Agenda is subject to change.

Wednesday, April 20, 2022
Opening Keynote 8:45 AM - 9:15 AM
Rethinking Cybersecurity Strategies and Risk Management Panel

The classic perimeter cybersecurity strategy which has been employed for decades has limited value against well-resourced adversaries and is an ineffective approach to address insider threats. No longer can security operations teams build a wall around networks and think everything inside is safe. Every system, server, endpoint, and the data that resides on them or moves within and outside of DoD networks must be secured consistent with the new executive order on Improving the Nation's Cybersecurity, The Department of Defense is adopting a Zero Trust strategy based on three foundational guidelines: “Never trust, always verify; assume breach; and verify explicitly.” Zero Trust requires strong identity and access management and continuous monitoring for all resources, to limit impacts of breaches from external and insider threats. Additionally, Risk Management can no longer be based on a static check list approach for compliance. It needs to employ continuous monitoring of the cyber hygiene of the environment and be able to dynamically adjust to changing cyber threats. 

In this General Session, DoD experts will offer insights on how their new cybersecurity and risk management approaches will help create “a more secure, coordinated, seamless, transparent, and cost-effective IT architecture that transforms data into actionable information” and protects against persistent cyber threats.

9:15 AM - 10:15 AM
Networking Break 10:15 AM - 10:45 AM
Mitigating Supply Chain Risks at the Tactical Edge Panel

The SolarWinds breach put the spotlight on supply chain risks and security. Although the DoD was not breached, 37 defense industrial base companies were hit by the sweeping SolarWinds supply chain hack attributed to the Russian government. The DoD has been aware of counterfeit equipment and supply risks for decades. The development of DoD’s Cybersecurity Maturity Model Certification (CMMC) is a critical component for strengthening the security posture of contractors and federal agencies as the threat environment rapidly evolves. However, security requirements and controls are so vast, they span across many areas in the IT and cybersecurity world.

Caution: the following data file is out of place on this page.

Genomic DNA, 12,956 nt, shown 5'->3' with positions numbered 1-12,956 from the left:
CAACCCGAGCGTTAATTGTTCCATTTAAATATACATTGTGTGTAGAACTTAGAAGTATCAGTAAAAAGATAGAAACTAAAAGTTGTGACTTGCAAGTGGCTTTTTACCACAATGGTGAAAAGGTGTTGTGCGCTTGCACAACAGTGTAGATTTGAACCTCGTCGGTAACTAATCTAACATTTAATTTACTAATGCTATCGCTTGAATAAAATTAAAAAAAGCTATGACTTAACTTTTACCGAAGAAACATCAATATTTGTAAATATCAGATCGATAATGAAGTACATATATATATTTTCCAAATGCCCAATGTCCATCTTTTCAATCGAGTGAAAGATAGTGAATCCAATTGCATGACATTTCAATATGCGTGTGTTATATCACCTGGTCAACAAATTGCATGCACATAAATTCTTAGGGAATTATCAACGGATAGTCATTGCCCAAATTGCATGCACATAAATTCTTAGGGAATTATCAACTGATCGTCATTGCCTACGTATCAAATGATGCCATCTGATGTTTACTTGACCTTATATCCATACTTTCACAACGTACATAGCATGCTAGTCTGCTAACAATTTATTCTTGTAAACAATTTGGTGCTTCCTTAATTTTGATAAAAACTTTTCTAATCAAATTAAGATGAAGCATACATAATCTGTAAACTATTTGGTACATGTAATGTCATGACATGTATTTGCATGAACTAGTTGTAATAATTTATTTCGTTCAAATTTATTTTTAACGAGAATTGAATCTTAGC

In this breakout session, defense and government security experts will provide insights into best practices, solutions and technology that will strengthen supply chain defenses.

10:45 AM - 11:45 AM
Lunch 11:45 AM - 12:45 PM
Lunch Keynote 12:45 PM - 1:15 PM
Driving Mission Across Multiclouds--Securely Panel

The Joint Warfighter Cloud Capability (JWCC) means DoD now has a multi-cloud/multi-vendor strategy. Initiatives like JADC2 and Artificial Intelligence and Data Acceleration (ADA), the evolution of the cloud ecosystem within DoD, and changes in user requirements to leverage multiple cloud environments to execute mission have driven the DoD to this juncture. By using different cloud providers defense agencies can match the right workload with the right cloud platform based on their unique requirements for performance, data location, scalability, and compliance. However, multi-cloud environments add more complexity to defense networks, expanding the attack surface hackers can target and exploit. Visibility across all infrastructures, whether on-premises or in cloud environments, is critical for cyber defenses to be effective.

In this breakout session, defense information technology and security experts will examine the policies, processes and technology that defense agencies need to protect information in a multi-cloud environment.

1:15 PM - 2:00 PM
Defending Forward in Cyberspace Panel

Cyber operations, cybersecurity, and information operations are increasingly important to the Joint Force as adversaries heavily invest in cyberspace operations and capabilities. The Defense Department does not only have to protect data, information systems, and networks from cyberattacks, but weapon systems, as well. The DoD’s U.S. Cyber Command has taken a comprehensive and proactive approach, known as Defend Forward. That involves the ability to respond to cyber and other threats before they reach the homeland. Defend Forward includes understanding what adversaries are trying to do and what the threat looks like before their attack. This requires working closely with allies and partners as well as teamwork between the NSA, the FBI, Department of Homeland Security, and other commands. DoD has the tools and expertise to conduct defensive and offensive cyber operations. 

In this breakout session, DoD decision-makers and cyber experts will examine the policies, methods, and technology the DoD must put in place to not only keep pace with adversaries but stay a step or two ahead of them.

2:00 PM - 3:00 PM
Closing Keynote 3:00 PM - 3:30 PM
Closing Reception 3:30 PM - 5:00 PM